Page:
Save the Children

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Modern Americans are going to live forever. We must believe that; otherwise we would not rise up in spontaneous outrage whenever a stuck accelerator causes a car to crash or a surgical procedure goes awry. Science and technology have made our world not only foolproof but death-proof, or at least they would have, were it not for unscrupulous manufacturers and diabolical white males who roam the world seeking the ruin of bodies. Every natural disaster, human error, or manifestation of Original Sin is an occasion not just for an exercise in national breast-beating but for some piece of sweeping legislation that will eliminate risk or eradicate evil.

We are especially prone to legislative hysteria when children are involved. If a child chokes to death on a hot dog, the pediatricians of America want wieners to be classified as lethal weapons, and if a crackhead mother on welfare finally kills the baby she has been tormenting for months, we do not blame crack dealers or welfare or the degraded morality of urban African-Americans. No, we pass laws that strip normal parents of their traditional rights, beef up the budgets of child-protection agencies, and demand parenting classes for all prospective fathers and mothers—anything, in other words, except to confront the real issue, which is the nightmare we have created by paying people not to work and by pretending that all people in every culture are basically the same. If anything is to be banned in America, it should be the liberals who have destroyed so many lives with the stupid programs that enrich worthless drones in counseling and sociology at the expense of everyone else—and that was before the passage of President Obama’s healthcare bill.

For people allergic to leftist sentimentality, these past few months have been difficult. When the newsreaders were not chattering about the hot dog’s threat to world peace or touting the glories of socialized medicine, they were showing their viewers pictures of earthquake victims in Haiti and Chile, polio victims in Africa, the violence Michael Jackson’s children are being exposed to, or (and this is my favorite) the humanitarian award the United Nations has given “Shakira”—a Colombian pop star, apparently, who has some strange aversion to being fully clad. At the awards ceremony in Switzerland, she was described as a “true ambassador for children and young people, for quality education and social justice.” When some years ago I coined the phrase “pornography of compassion,” I did not realize how literally correct I was.

The child-savers have been afflicting the world at least since the beginning of the 20th century, when a conspiracy of WASP do-gooders with time on their hands succeeded in getting legislation passed to “protect” children—largely immigrant children—from parents who put them to work, neglected their education, inflicted corporal punishment, or refused to imbue them with the gospel of Horatio Al­ger and Carrie Nation. In reading hundreds of pages of the bilge written by these people, including Rockford College’s own Jane Addams, I almost never ran across an acknowledgment of the harsh reality that even substandard parents will probably take better care of their children than the most high-minded altruist who wants to rear other people’s children.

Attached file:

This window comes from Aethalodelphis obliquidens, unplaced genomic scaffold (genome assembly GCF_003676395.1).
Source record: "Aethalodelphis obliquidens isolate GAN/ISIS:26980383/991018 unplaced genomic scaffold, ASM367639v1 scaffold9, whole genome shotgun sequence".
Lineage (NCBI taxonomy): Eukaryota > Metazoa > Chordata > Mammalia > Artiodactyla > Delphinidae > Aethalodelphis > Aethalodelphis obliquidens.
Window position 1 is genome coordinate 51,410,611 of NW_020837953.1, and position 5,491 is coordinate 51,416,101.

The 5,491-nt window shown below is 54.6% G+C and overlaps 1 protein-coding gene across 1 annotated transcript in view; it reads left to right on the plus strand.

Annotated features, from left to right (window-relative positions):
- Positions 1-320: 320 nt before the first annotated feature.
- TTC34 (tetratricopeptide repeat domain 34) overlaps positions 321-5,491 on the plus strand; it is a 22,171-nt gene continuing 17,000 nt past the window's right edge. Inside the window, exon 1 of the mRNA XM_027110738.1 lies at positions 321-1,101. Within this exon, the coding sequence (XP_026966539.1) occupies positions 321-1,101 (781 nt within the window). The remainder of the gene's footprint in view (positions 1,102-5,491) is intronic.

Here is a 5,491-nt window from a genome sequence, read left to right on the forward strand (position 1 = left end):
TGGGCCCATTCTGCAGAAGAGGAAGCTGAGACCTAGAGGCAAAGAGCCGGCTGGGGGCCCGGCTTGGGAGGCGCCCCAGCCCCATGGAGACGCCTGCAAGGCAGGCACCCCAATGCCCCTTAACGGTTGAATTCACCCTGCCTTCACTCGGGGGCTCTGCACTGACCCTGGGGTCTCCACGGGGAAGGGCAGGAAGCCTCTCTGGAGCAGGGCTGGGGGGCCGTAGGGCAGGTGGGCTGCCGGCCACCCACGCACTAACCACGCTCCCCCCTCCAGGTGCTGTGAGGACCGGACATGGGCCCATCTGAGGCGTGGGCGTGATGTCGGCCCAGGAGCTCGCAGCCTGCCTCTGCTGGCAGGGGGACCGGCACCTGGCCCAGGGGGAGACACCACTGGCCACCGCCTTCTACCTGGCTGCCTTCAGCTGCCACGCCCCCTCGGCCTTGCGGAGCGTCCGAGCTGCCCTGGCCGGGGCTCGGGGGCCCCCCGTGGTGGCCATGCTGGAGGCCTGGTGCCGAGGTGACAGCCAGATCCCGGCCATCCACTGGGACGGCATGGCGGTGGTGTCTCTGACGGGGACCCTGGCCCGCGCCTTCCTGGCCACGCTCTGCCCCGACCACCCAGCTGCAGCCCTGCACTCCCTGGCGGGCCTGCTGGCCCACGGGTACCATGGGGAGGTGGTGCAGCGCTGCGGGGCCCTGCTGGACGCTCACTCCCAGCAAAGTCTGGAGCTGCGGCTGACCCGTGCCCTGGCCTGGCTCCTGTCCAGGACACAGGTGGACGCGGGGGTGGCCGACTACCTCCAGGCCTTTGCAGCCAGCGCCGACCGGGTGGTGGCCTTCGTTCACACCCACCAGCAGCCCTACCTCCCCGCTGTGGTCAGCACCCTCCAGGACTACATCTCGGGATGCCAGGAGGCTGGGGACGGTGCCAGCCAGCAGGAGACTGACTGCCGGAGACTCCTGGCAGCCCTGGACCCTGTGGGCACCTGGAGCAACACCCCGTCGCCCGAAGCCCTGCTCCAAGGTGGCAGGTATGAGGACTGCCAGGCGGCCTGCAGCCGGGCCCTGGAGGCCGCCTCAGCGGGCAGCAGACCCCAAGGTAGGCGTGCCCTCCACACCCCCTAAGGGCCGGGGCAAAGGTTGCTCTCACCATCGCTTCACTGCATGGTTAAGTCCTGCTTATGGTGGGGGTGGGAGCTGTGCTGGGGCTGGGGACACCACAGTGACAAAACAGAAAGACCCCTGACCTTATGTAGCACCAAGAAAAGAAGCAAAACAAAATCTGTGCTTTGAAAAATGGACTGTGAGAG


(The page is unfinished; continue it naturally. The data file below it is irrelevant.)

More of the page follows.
Even the madman Rousseau believed that an educated father makes a better teacher than the best of tutors, because the father cares more about his children than someone who gets paid to teach them. This is far more true today, when the only possible justification for public education is that it is guaranteed to stunt the mental growth of children and corrupt their character. Years ago, I knew a Jehovah’s Witness who had left high school to join the Navy. He was not exactly stupid, but about as ignorant as a man can be who only knows what he reads in the papers or sees on the network news. He and his equally ignorant wife decided, on moral grounds, that they had to homeschool their child, and after two years of this doomed experiment, their kid, whom nature had programmed to be decidedly below average, was two years above the national average on reading and mathematics.

Any normal couple will do a better job rearing their children than someone who is paid to take on this wearisome task. I am not speaking now of sex offenders, sadists, and drug addicts, only of the carefree and sometimes slipshod methods of the poor Irish, Italian, and Polish families who entered the United States a hundred years ago or the Mexicans who are currently overwhelming our welfare and criminal-justice systems. To take an extreme example, do we really know that children will grow up into better human beings if they are taken away from a mud hut in Somalia and reared in an upper-middle-class suburb of Los Angeles? Sir Peter Bauer once sagely observed that the premise of humanitarian aid is that people in rich countries are happier than people in poor countries. If that were so, then why are so many Americans so manifestly unhappy? Why is there so much depression and suicide here? Why do so many affluent women addle their brains with mood-altering poisons?